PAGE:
|Date 23 May 1954|
|Venue Ferenc Puskás Stadium|
|Referee Giorgio Bernardi (Italy)|
Hungary v England (1954) was an international football game played on 23 May 1954. The game was played between the Hungary national football team—then the world's number one ranked team and the Olympic champions—and the England national football team, hailing from the birthplace of the game of football. The game was a return fixture from the 1953 game in the old Wembley Stadium, where Hungary had beaten England 6–3.
- Date, venue and attendance
- The England team
- The Hungarian team
- First Half
- Second Half
- Long term influences
England approached the game in the hope that the 6–3 result had been an aberration; instead, Hungary provided a masterclass of football, and thrashed England 7–1.
Under the stewardship of Gusztáv Sebes, Hungary had been unbeaten since May 1950, and had won the 1952 Olympics in Helsinki. They were rated the number one team in the world by FIFA and were firm favourites for the 1954 World Cup.
England were rated the number four team in the world by FIFA, but were still existing in a climate of complacency; the English Football Association (FA) saw their country as the originators of the game and assumed English players were technically and physically superior to their foreign counterparts. Coaching and tactical advances from abroad were ignored, with the English national side and the majority of clubs persisting with the outdated WM formation. Manager Walter Winterbottom had no prior managerial experience in professional football, and did not pick the England squad: that role remained with the FA's selection committee, who frequently displayed little or no consistency in their choice of player.
Hungary had visited England in 1953 and delivered a 6–3 thrashing at Wembley – the first time a foreign team outside the British Isles had beaten England on home soil. The result had sent a shockwave through English football, with several prominent managers and players such as Matt Busby, Don Revie, Bill Nicholson and Ron Greenwood realising that the English game had to adapt if the national team was to compete at the highest levels. The FA on the other hand viewed the defeat as a "one-off", and retained Winterbottom and an outdated WM formation for the return game in Budapest.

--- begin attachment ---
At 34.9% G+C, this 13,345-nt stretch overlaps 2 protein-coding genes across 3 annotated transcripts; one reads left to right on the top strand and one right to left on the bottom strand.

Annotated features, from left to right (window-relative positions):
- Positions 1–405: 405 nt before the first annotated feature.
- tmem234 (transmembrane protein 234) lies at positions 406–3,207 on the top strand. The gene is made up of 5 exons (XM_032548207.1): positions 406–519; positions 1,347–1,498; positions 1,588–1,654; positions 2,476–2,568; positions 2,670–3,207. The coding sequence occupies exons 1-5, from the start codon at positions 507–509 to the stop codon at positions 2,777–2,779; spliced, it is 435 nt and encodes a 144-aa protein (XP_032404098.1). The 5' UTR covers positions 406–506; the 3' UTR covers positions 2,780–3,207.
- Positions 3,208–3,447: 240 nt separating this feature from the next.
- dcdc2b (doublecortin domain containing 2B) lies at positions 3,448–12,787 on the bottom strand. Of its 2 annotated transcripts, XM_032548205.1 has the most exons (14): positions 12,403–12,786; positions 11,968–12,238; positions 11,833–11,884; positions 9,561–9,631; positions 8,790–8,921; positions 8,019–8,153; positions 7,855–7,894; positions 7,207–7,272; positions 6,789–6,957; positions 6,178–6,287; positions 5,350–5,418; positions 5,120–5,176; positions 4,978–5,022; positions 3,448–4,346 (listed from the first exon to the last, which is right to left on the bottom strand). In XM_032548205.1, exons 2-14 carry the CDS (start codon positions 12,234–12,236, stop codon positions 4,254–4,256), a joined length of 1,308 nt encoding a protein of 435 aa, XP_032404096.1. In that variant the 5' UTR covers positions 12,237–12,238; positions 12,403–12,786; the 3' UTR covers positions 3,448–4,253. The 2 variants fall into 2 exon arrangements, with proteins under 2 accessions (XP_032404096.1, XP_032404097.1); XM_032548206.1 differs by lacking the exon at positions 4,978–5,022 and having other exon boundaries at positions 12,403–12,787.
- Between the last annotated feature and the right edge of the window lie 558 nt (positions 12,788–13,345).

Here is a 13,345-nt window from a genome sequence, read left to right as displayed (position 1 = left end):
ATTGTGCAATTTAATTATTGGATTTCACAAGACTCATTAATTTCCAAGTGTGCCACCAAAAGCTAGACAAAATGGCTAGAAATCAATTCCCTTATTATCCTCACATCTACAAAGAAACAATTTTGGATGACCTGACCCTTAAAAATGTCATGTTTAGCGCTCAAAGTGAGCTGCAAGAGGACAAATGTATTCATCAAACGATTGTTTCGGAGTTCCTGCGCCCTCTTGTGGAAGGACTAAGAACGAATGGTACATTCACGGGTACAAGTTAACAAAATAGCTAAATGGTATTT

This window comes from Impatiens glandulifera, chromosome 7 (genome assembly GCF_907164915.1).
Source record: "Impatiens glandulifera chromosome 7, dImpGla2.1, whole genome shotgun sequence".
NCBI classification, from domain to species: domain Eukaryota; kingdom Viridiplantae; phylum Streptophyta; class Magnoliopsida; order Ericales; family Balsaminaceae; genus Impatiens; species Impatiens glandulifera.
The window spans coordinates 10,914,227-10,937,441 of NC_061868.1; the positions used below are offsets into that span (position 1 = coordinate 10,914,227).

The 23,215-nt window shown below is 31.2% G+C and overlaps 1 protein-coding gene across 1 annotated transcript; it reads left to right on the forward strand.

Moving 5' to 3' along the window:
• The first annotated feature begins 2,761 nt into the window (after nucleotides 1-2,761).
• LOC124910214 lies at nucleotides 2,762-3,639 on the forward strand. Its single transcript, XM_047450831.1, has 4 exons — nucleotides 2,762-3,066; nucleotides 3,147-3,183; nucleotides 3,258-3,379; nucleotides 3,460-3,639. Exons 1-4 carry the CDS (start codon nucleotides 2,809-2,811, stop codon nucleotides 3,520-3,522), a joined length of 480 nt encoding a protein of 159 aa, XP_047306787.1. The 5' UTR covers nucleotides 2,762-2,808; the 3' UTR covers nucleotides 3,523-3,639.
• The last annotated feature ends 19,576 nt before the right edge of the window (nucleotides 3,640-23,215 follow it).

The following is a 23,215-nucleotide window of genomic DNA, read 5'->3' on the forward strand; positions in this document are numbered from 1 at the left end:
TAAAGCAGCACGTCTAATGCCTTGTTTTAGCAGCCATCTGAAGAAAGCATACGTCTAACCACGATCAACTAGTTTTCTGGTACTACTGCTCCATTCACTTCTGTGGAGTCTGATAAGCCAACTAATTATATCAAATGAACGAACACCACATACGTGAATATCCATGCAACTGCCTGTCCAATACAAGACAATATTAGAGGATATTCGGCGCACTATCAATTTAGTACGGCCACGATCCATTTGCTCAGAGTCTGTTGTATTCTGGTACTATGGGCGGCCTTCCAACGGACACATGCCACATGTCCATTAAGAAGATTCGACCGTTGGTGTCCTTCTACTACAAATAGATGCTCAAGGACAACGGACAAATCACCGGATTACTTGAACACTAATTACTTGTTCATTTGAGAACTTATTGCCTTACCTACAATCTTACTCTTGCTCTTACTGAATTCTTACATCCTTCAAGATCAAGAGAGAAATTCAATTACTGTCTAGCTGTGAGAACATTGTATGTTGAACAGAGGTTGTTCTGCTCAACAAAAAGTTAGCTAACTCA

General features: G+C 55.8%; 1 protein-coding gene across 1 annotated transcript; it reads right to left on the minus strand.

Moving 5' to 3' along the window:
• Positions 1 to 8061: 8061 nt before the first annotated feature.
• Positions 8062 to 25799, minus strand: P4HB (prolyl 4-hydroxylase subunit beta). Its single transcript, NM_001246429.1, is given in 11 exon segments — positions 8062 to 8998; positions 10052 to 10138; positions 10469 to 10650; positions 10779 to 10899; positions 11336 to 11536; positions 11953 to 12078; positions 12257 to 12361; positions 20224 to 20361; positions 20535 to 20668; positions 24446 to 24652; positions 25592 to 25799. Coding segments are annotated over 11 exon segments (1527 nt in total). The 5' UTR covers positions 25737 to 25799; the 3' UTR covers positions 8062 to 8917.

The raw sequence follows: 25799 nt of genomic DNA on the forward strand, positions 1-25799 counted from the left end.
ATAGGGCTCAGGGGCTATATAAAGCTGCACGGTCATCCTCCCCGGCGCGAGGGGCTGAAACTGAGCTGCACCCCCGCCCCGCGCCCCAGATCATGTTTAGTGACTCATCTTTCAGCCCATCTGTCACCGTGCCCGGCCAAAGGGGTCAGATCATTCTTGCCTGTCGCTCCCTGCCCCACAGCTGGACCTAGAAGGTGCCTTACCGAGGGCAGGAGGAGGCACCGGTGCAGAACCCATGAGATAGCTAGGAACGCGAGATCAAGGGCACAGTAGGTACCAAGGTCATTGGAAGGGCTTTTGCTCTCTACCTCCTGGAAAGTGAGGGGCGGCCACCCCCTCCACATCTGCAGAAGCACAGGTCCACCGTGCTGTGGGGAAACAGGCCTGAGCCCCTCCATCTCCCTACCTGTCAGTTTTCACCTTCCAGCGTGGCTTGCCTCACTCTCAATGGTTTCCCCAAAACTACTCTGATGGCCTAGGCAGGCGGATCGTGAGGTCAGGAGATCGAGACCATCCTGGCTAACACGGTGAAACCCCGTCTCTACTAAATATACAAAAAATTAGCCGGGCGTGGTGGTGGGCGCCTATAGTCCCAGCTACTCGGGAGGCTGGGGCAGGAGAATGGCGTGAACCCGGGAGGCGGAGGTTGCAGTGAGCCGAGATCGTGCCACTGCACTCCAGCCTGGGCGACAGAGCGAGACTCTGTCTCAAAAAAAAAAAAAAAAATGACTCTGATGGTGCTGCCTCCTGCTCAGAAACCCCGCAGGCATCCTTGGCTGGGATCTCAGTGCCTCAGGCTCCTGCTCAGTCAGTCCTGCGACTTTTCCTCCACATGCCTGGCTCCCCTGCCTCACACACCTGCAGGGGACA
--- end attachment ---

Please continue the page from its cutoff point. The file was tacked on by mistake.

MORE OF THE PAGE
Date, venue and attendance
The match was played on 23 May 1954 at Nepstadion in Budapest in front of a 92,000 crowd.
The England team
The England team lined up in its usual WM formation, and included captain Billy Wright, goalkeeper Gil Merrick, winger Tom Finney and inside forward Ivor Broadis. Centre forward Bedford Jezzard was given his debut England cap.
The Hungarian team
The Hungarian team lined up in the 4-2-4 formation pioneered by their coach, Gusztáv Sebes. József Bozsik played in the deep lying midfield position, with Nándor Hidegkuti free to roam between midfield and attack. Ferenc Puskás and Sándor Kocsis were the strikers, with width being provided by Zoltán Czibor and József Tóth.
Hungary dominated the game; England were unable to obtain the ball for much of the time, and when they did they were unable to make any inroads against a fitter and more tactically adept Hungary side. No lessons had been learnt from the 6-3 defeat at Wembley; England were drawn out of position time and time again.
Mihály Lantos scored for Hungary after 10 minutes; Ferenc Puskás added a second goal seven minutes later, before Sándor Kocsis made it 3-0 on 19 minutes. England were simply outclassed and outplayed for the rest of the half.
The second half continued in same vein; Kocsis added his second goal on 57 minutes, Nándor Hidegkuti scored two minutes later, Toth added a sixth and Puskas scored the final Hungarian goal on the 71st minute. It was a wretched tactical performance by England, with the sole highlight being Ivor Broadis scoring with a hooked shot when the Hungarians were 6-0 up.
The final result was Hungary 7 England 1 - this still ranks as England's heaviest footballing defeat.
The result confirmed what many in the English football world had suspected after the 6–3 defeat at Wembley: that England were no longer a major footballing force, and that the English game needed to look to the continent for tactical and training advances.